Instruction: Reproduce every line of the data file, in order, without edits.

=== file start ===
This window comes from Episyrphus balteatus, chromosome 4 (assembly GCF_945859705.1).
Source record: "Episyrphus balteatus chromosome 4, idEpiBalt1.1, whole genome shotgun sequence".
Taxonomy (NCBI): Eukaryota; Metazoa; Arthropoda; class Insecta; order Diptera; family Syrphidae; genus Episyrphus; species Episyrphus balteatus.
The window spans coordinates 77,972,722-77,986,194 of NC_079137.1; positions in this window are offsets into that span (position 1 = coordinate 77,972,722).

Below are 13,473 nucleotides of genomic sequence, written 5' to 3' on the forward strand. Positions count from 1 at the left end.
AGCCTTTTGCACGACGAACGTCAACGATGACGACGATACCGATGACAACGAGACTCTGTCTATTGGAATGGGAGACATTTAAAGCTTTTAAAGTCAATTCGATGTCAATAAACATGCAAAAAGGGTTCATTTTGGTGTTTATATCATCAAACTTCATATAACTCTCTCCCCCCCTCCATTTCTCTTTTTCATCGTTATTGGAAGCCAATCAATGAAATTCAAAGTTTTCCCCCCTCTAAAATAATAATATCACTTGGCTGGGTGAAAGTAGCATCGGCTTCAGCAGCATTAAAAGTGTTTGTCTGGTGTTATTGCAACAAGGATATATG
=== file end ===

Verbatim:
This window comes from Episyrphus balteatus, chromosome 4 (assembly GCF_945859705.1).
Source record: "Episyrphus balteatus chromosome 4, idEpiBalt1.1, whole genome shotgun sequence".
Taxonomy (NCBI): Eukaryota; Metazoa; Arthropoda; class Insecta; order Diptera; family Syrphidae; genus Episyrphus; species Episyrphus balteatus.
The window spans coordinates 77,972,722-77,986,194 of NC_079137.1; positions in this window are offsets into that span (position 1 = coordinate 77,972,722).

Below are 13,473 nucleotides of genomic sequence, written 5' to 3' on the forward strand. Positions count from 1 at the left end.
AGCCTTTTGCACGACGAACGTCAACGATGACGACGATACCGATGACAACGAGACTCTGTCTATTGGAATGGGAGACATTTAAAGCTTTTAAAGTCAATTCGATGTCAATAAACATGCAAAAAGGGTTCATTTTGGTGTTTATATCATCAAACTTCATATAACTCTCTCCCCCCCTCCATTTCTCTTTTTCATCGTTATTGGAAGCCAATCAATGAAATTCAAAGTTTTCCCCCCTCTAAAATAATAATATCACTTGGCTGGGTGAAAGTAGCATCGGCTTCAGCAGCATTAAAAGTGTTTGTCTGGTGTTATTGCAACAAGGATATATG